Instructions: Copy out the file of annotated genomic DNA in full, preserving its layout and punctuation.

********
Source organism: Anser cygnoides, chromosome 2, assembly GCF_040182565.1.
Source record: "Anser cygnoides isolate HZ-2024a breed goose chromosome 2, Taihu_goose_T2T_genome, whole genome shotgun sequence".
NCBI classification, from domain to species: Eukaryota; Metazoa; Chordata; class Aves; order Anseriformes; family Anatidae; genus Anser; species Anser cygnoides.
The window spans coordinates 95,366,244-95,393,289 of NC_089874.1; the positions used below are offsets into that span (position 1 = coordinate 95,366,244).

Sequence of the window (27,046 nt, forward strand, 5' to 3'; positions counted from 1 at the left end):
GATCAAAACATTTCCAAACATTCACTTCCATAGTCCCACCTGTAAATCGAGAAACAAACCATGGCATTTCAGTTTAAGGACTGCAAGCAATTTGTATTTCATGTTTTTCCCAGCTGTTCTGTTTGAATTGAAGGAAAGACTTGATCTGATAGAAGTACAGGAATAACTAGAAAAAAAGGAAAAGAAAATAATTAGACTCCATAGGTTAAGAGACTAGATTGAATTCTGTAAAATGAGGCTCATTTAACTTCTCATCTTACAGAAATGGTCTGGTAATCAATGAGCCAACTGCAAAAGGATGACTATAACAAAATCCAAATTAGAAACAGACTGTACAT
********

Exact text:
Source organism: Anser cygnoides, chromosome 2, assembly GCF_040182565.1.
Source record: "Anser cygnoides isolate HZ-2024a breed goose chromosome 2, Taihu_goose_T2T_genome, whole genome shotgun sequence".
NCBI classification, from domain to species: Eukaryota; Metazoa; Chordata; class Aves; order Anseriformes; family Anatidae; genus Anser; species Anser cygnoides.
The window spans coordinates 95,366,244-95,393,289 of NC_089874.1; the positions used below are offsets into that span (position 1 = coordinate 95,366,244).

Sequence of the window (27,046 nt, forward strand, 5' to 3'; positions counted from 1 at the left end):
GATCAAAACATTTCCAAACATTCACTTCCATAGTCCCACCTGTAAATCGAGAAACAAACCATGGCATTTCAGTTTAAGGACTGCAAGCAATTTGTATTTCATGTTTTTCCCAGCTGTTCTGTTTGAATTGAAGGAAAGACTTGATCTGATAGAAGTACAGGAATAACTAGAAAAAAAGGAAAAGAAAATAATTAGACTCCATAGGTTAAGAGACTAGATTGAATTCTGTAAAATGAGGCTCATTTAACTTCTCATCTTACAGAAATGGTCTGGTAATCAATGAGCCAACTGCAAAAGGATGACTATAACAAAATCCAAATTAGAAACAGACTGTACAT